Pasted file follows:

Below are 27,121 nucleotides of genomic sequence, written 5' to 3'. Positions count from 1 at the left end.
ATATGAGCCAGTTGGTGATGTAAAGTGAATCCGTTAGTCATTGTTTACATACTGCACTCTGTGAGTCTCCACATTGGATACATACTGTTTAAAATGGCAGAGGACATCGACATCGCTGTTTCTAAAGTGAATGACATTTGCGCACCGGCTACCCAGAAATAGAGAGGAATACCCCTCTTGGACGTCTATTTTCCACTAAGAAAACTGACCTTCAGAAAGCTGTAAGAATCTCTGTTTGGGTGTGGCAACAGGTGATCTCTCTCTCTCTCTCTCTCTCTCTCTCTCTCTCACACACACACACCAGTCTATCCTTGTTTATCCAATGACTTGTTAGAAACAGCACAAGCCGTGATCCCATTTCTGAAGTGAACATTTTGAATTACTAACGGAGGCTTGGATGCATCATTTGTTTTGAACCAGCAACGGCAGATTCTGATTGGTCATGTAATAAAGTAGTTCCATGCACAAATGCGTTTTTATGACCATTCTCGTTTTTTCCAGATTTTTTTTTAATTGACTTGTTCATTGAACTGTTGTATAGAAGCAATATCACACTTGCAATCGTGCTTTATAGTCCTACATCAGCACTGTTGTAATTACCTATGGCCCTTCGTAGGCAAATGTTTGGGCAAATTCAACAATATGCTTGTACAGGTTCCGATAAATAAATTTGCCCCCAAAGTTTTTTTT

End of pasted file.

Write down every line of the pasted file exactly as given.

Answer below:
Below are 27,121 nucleotides of genomic sequence, written 5' to 3'. Positions count from 1 at the left end.
ATATGAGCCAGTTGGTGATGTAAAGTGAATCCGTTAGTCATTGTTTACATACTGCACTCTGTGAGTCTCCACATTGGATACATACTGTTTAAAATGGCAGAGGACATCGACATCGCTGTTTCTAAAGTGAATGACATTTGCGCACCGGCTACCCAGAAATAGAGAGGAATACCCCTCTTGGACGTCTATTTTCCACTAAGAAAACTGACCTTCAGAAAGCTGTAAGAATCTCTGTTTGGGTGTGGCAACAGGTGATCTCTCTCTCTCTCTCTCTCTCTCTCTCTCTCTCACACACACACACCAGTCTATCCTTGTTTATCCAATGACTTGTTAGAAACAGCACAAGCCGTGATCCCATTTCTGAAGTGAACATTTTGAATTACTAACGGAGGCTTGGATGCATCATTTGTTTTGAACCAGCAACGGCAGATTCTGATTGGTCATGTAATAAAGTAGTTCCATGCACAAATGCGTTTTTATGACCATTCTCGTTTTTTCCAGATTTTTTTTTAATTGACTTGTTCATTGAACTGTTGTATAGAAGCAATATCACACTTGCAATCGTGCTTTATAGTCCTACATCAGCACTGTTGTAATTACCTATGGCCCTTCGTAGGCAAATGTTTGGGCAAATTCAACAATATGCTTGTACAGGTTCCGATAAATAAATTTGCCCCCAAAGTTTTTTTT